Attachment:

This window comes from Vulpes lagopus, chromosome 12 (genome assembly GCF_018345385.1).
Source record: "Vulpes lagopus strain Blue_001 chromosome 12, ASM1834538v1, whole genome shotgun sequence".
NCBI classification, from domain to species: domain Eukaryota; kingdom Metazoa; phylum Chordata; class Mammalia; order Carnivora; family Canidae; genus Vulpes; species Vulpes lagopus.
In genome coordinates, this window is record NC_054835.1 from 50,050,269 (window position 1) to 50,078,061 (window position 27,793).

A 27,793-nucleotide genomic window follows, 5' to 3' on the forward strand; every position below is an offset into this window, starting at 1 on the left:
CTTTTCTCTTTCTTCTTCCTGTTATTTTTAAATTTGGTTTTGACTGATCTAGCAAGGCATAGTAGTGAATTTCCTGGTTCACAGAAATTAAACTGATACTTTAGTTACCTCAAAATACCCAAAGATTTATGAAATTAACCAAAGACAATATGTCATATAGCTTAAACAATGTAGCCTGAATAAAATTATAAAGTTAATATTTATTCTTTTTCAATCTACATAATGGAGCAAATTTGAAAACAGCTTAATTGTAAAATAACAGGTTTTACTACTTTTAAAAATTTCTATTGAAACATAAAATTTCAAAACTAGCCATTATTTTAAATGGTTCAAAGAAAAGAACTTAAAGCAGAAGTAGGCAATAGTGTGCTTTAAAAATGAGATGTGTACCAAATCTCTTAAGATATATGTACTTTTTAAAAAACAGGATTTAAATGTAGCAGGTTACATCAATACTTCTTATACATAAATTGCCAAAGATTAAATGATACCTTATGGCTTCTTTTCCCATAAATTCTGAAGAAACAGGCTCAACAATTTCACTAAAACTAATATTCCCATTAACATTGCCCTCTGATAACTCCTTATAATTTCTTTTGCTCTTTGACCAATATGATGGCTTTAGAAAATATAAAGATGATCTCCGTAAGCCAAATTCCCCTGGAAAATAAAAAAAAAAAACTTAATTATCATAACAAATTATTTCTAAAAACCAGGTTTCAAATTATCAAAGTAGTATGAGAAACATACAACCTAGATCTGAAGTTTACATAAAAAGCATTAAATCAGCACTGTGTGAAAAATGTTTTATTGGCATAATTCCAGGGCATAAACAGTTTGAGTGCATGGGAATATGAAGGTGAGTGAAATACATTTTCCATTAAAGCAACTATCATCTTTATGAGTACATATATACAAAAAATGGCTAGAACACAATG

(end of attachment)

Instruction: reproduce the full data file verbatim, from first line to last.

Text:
This window comes from Vulpes lagopus, chromosome 12 (genome assembly GCF_018345385.1).
Source record: "Vulpes lagopus strain Blue_001 chromosome 12, ASM1834538v1, whole genome shotgun sequence".
NCBI classification, from domain to species: domain Eukaryota; kingdom Metazoa; phylum Chordata; class Mammalia; order Carnivora; family Canidae; genus Vulpes; species Vulpes lagopus.
In genome coordinates, this window is record NC_054835.1 from 50,050,269 (window position 1) to 50,078,061 (window position 27,793).

A 27,793-nucleotide genomic window follows, 5' to 3' on the forward strand; every position below is an offset into this window, starting at 1 on the left:
CTTTTCTCTTTCTTCTTCCTGTTATTTTTAAATTTGGTTTTGACTGATCTAGCAAGGCATAGTAGTGAATTTCCTGGTTCACAGAAATTAAACTGATACTTTAGTTACCTCAAAATACCCAAAGATTTATGAAATTAACCAAAGACAATATGTCATATAGCTTAAACAATGTAGCCTGAATAAAATTATAAAGTTAATATTTATTCTTTTTCAATCTACATAATGGAGCAAATTTGAAAACAGCTTAATTGTAAAATAACAGGTTTTACTACTTTTAAAAATTTCTATTGAAACATAAAATTTCAAAACTAGCCATTATTTTAAATGGTTCAAAGAAAAGAACTTAAAGCAGAAGTAGGCAATAGTGTGCTTTAAAAATGAGATGTGTACCAAATCTCTTAAGATATATGTACTTTTTAAAAAACAGGATTTAAATGTAGCAGGTTACATCAATACTTCTTATACATAAATTGCCAAAGATTAAATGATACCTTATGGCTTCTTTTCCCATAAATTCTGAAGAAACAGGCTCAACAATTTCACTAAAACTAATATTCCCATTAACATTGCCCTCTGATAACTCCTTATAATTTCTTTTGCTCTTTGACCAATATGATGGCTTTAGAAAATATAAAGATGATCTCCGTAAGCCAAATTCCCCTGGAAAATAAAAAAAAAAAACTTAATTATCATAACAAATTATTTCTAAAAACCAGGTTTCAAATTATCAAAGTAGTATGAGAAACATACAACCTAGATCTGAAGTTTACATAAAAAGCATTAAATCAGCACTGTGTGAAAAATGTTTTATTGGCATAATTCCAGGGCATAAACAGTTTGAGTGCATGGGAATATGAAGGTGAGTGAAATACATTTTCCATTAAAGCAACTATCATCTTTATGAGTACATATATACAAAAAATGGCTAGAACACAATG